These days, after writing this column for so long, the earworms practically generate themselves. As I wrote my previous column on the Ghostbusters theme, for example, I listened to a lot of songs where Ray Parker Jr. played session guitar. This track didn't warrant a mention at the time – the rhythm guitar is subtle and pretty much buried in the mix – but weeks later, Seals and Crofts “Get Closer” is still stuck in my head.
[jump] I didn't recognize the song by its title alone, but the first notes brought the whole thing back. “Get Closer” has all those soft-rock flourishes that everyone loves to deride: the wash of strings, the soulful piano, the soothing harmonies. Add to that the hyperbolic declarations of love and loss, like “I can't go on living” and the rising key change at the end, and you have the perfect '70s storm. (OK, actually they sing, “I can't go on living day-to-day wondering if you'll be here tomorrow,” which seems like a more reasonable sentiment. It's a clever use of line breaks, in fact, so award those songwriters extra points for craft.)
The lyrical premise of “Get Closer” is simple and pleasantly symmetrical. Seals and Crofts are asking for reciprocity in their romantic relationships. “If you desire emotional intimacy with me, I need you to open up more,” they seem to be saying. “You want me to be monogamous with you? Then quit sleeping around with my friends.”
It sounds good on the surface. However, I have learned through the school of hard knocks and many polyamory-friendly therapy sessions that asymmetrical arrangements are perfectly permissible if all parties are comfortable with the terms and consent freely and without coercion or emotional manipulation. You don't actually have to love only me for me to love only you. But if that's what they need in their relationship, then good on Seals and Crofts for their clear and straightforward communication skills.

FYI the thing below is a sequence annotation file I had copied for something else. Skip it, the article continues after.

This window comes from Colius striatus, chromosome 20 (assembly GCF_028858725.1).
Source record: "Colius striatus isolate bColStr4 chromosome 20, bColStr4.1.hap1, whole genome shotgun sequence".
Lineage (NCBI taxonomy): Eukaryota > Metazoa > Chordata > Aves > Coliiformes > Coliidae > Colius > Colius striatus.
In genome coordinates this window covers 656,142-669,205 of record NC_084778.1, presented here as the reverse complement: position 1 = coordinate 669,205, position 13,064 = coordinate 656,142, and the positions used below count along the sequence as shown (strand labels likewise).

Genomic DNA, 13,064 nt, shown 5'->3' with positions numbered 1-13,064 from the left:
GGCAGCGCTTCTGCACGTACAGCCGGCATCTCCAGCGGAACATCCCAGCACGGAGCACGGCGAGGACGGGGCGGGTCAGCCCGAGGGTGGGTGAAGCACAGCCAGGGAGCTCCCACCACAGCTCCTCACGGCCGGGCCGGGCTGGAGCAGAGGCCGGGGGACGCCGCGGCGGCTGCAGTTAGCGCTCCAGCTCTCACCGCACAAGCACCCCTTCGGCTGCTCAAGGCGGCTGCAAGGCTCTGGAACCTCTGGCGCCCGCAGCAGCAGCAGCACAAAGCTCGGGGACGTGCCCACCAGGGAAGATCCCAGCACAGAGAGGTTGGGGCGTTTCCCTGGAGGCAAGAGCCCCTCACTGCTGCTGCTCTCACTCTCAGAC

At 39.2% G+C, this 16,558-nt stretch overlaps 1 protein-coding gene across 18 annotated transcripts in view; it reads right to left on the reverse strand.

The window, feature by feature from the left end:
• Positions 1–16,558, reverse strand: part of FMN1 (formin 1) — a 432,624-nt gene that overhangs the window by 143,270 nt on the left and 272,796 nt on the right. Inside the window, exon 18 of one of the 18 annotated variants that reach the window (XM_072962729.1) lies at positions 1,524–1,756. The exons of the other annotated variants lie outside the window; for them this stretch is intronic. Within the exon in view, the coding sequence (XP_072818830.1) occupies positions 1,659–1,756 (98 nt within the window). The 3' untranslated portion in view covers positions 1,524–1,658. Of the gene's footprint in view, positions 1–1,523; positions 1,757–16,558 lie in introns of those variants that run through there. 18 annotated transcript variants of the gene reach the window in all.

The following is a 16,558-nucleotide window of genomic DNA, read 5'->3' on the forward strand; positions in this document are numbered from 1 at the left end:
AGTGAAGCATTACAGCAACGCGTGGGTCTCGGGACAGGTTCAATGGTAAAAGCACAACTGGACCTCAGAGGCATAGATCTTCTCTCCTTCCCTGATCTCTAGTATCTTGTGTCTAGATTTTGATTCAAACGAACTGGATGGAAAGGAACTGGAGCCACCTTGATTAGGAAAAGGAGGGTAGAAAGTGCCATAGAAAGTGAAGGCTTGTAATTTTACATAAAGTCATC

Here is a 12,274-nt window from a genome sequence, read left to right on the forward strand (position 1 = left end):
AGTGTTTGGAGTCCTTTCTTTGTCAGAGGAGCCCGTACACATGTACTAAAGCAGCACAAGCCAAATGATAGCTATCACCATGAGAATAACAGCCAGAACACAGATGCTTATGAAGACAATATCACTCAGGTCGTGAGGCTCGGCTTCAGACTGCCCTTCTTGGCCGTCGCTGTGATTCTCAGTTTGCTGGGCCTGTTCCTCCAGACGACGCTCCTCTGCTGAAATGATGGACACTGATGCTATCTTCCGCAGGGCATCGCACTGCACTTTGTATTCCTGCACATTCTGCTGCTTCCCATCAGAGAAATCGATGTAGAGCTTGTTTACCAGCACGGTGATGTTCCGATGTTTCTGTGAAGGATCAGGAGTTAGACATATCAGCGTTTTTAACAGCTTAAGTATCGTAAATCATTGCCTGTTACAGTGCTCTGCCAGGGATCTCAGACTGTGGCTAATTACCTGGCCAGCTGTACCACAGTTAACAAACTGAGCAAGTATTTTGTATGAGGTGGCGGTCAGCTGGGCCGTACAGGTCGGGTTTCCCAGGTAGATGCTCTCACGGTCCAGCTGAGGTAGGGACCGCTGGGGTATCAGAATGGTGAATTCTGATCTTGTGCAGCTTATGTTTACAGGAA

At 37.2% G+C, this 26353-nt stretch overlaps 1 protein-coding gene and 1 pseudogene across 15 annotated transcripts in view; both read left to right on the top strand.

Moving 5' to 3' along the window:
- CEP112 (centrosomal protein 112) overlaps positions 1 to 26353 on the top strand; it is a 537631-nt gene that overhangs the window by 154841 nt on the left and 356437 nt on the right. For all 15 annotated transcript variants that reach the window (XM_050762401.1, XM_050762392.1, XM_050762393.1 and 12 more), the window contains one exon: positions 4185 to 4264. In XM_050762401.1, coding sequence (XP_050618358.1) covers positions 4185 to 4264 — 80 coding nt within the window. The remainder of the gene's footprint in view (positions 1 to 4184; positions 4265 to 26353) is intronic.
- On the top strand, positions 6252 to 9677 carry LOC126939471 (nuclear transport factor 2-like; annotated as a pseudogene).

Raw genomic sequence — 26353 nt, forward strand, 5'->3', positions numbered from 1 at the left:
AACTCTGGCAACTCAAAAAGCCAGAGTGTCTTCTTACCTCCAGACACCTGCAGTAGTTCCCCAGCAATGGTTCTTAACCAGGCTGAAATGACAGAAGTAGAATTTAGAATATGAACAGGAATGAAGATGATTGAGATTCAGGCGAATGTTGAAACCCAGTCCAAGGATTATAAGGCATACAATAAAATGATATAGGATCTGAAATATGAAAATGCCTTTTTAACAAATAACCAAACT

Not that Jim Seals and Dash Crofts would be interested in the opinions of any polyamorists. The duo are deeply committed to the Bahai faith, which discourages any sort of sexual activity outside the bond of (heterosexual) marriage, at least for practitioners – Bahai believers do not expect non-adherents to follow their laws. Maybe that accounts for the warm and fuzzy quality of their recordings. It's all about cuddling, holding hands, and gazing soulfully into each other's eyes.
This song has the added bonus of the voice of Carolyn Willis. Willis was a member of the R&B group Honey Cone in the early 1970s. After the group broke up, she worked as a session singer in Los Angeles for many years before retiring. She seems to have never pursued a solo career; aside from “Get Closer,” you may also recognize her voice on the original “Wonder Woman” theme.
It's also interesting to watch Seals, Crofts, and Willis perform together live. Their sweet comradely chemistry brings a smile, but at the same time it feels a little like Willis is holding back out of politeness, so as not to blow her singing-mates off the stage.